- Colonel Haughton signals that he has estimated between 10,000 and 14,000 Pashtuns attacking Saragarhi.
- The leaders of the Afghan forces reportedly make promises to the soldiers to entice them to surrender.
- Reportedly two determined attempts are made to rush open the gate, but are unsuccessful.
- Later, the wall is breached.
- Thereafter, some of the fiercest hand-to-hand fighting occurs.
- In an act of outstanding bravery, Ishar Singh orders his men to fall back into the inner layer, whilst he remains to fight. However, this is breached and all but one of the defending soldiers are killed, along with many of the Pashtuns.
- Gurmukh Singh, who communicated the battle with Col. Haughton, was the last Sikh defender. He is stated to have killed 20 Afghans, the Pashtuns having to set fire to the post to kill him. As he was dying he was said to have yelled repeatedly the Sikh battle-cry “Bole So Nihal, Sat Sri Akal” (Shout Aloud in Ecstasy! True is the Great Timeless One). “Akal,” meaning Immortal, beyond death, the Supreme Creator God unbound by time and non-temporal.
Having destroyed Saragarhi, the Afghans turned their attention to Fort Gulistan, but they had been delayed too long, and reinforcements arrived there in the night of 13–14 September, before the fort could be conquered. The Pashtuns later admitted that they had lost about 180 killed and many more wounded during the engagement against the 21 Sikh soldiers, but some 600 bodies are said to have been seen around the ruined post when the relief party arrived (however, the fort had been retaken, on 14 September, by the use of intensive artillery fire, which may have caused many casualties). The total casualties in the entire campaign, including the Battle of Saragarhi, numbered at around 4,800.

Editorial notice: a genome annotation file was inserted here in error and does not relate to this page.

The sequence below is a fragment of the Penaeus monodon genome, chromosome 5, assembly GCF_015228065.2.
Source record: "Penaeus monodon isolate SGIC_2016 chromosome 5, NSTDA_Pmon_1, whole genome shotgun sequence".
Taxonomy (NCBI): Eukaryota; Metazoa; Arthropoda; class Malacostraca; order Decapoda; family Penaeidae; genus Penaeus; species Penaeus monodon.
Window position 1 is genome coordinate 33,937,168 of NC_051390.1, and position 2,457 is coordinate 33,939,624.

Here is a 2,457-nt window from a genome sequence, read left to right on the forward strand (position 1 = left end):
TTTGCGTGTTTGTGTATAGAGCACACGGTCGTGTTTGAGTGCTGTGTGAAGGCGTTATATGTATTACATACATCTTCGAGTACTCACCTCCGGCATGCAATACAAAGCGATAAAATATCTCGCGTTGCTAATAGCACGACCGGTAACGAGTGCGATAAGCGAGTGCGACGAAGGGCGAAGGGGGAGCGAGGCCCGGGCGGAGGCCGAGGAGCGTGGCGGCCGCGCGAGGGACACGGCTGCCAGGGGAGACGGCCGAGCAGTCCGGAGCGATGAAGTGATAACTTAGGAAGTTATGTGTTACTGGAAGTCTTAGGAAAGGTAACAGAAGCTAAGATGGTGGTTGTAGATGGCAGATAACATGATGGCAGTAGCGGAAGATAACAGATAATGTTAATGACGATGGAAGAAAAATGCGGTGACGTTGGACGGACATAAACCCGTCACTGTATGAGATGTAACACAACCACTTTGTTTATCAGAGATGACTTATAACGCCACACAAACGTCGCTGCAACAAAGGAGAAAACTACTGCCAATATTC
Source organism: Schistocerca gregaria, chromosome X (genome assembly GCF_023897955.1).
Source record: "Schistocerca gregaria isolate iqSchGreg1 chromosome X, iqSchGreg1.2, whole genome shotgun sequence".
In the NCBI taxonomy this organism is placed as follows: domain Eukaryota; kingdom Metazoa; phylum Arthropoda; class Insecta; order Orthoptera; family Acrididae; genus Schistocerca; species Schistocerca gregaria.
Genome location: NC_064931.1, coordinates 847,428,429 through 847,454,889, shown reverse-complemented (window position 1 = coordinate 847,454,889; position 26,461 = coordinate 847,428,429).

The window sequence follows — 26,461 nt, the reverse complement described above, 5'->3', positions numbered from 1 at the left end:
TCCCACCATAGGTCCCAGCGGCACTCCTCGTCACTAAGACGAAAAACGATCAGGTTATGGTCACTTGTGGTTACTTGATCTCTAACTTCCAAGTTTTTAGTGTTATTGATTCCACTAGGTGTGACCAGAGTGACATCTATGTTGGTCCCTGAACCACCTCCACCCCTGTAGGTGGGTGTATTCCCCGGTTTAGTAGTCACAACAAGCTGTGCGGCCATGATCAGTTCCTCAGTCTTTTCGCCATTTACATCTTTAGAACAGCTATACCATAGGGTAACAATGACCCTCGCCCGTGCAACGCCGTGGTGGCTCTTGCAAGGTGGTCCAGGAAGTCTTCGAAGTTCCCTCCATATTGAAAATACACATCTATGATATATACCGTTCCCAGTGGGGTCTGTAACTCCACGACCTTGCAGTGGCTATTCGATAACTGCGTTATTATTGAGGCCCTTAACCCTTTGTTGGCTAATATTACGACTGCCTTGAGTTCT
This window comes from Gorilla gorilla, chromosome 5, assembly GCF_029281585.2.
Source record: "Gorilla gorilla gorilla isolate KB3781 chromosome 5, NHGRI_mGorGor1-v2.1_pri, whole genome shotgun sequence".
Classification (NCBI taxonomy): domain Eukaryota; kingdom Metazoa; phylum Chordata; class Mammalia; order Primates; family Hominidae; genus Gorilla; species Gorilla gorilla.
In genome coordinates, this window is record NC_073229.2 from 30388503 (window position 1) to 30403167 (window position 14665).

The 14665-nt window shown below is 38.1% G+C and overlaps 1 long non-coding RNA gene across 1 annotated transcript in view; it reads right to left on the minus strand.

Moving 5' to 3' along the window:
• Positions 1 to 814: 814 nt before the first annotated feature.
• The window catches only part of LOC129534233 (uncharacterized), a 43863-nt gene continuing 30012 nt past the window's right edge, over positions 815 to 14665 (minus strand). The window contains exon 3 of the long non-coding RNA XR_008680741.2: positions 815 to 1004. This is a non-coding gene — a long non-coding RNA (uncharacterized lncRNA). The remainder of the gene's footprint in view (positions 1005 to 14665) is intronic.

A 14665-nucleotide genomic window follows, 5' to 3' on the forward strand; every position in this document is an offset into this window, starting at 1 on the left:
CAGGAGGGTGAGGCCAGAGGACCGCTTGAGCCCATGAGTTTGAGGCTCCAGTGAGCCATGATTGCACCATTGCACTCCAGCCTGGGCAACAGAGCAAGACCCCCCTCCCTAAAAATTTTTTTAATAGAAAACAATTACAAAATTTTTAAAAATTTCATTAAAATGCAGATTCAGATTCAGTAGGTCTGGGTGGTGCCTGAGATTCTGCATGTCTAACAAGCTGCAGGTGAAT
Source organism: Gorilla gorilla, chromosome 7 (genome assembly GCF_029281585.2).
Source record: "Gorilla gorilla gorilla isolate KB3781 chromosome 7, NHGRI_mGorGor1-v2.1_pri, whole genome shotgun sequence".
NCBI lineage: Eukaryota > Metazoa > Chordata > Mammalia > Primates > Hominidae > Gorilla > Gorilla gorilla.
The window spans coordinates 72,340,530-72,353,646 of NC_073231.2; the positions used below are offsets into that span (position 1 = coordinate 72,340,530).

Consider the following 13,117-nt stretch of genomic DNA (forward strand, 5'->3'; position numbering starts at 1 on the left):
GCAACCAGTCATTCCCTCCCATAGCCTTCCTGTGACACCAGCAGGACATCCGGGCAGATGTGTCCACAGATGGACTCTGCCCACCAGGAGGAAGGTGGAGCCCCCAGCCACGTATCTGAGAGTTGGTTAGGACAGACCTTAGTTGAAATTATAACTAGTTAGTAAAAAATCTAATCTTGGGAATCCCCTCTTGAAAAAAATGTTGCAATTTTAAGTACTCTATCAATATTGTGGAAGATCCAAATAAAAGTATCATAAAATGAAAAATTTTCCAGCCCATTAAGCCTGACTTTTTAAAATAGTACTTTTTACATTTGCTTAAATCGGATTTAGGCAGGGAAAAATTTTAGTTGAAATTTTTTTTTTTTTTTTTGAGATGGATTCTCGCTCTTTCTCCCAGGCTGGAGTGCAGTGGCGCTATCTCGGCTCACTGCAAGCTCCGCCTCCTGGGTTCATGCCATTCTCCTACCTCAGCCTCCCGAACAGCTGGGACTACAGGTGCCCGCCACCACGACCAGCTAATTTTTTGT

Order of Merit
All the 21 Sikh non-commissioned officers and soldiers of other ranks who laid down their lives in the Battle of Saragarhi were from Ferozepur district in Punjab(India) and were posthumously awarded the Indian Order of Merit, the highest gallantry award of that time, which an Indian soldier could receive by the hands of the British crown, the corresponding gallantry award being Victoria Cross. This award is equivalent to today’s Param Vir Chakra awarded by the President of India.
The names of the 21 recipients of the gallantry award are:
- Havildar Ishar Singh (regimental number 165)
- Naik Lal Singh (332)
- Lance Naik Chanda Singh (546)
- Sepoy Sundar Singh (1321)
- Sepoy Ram Singh (287)
- Sepoy Uttar Singh (492)
- Sepoy Sahib Singh (182)
- Sepoy Hira Singh (359)
- Sepoy Daya Singh (687)
- Sepoy Jivan Singh (760)
- Sepoy Bhola Singh (791)
- Sepoy Narayan Singh (834)
- Sepoy Gurmukh Singh (814)
- Sepoy Jivan Singh (871)
- Sepoy Gurmukh Singh (1733)
- Sepoy Ram Singh (163)
- Sepoy Bhagwan Singh (1257)
- Sepoy Bhagwan Singh (1265)
- Sepoy Buta Singh (1556)
- Sepoy Jivan Singh (1651)
- Sepoy Nand Singh (1221)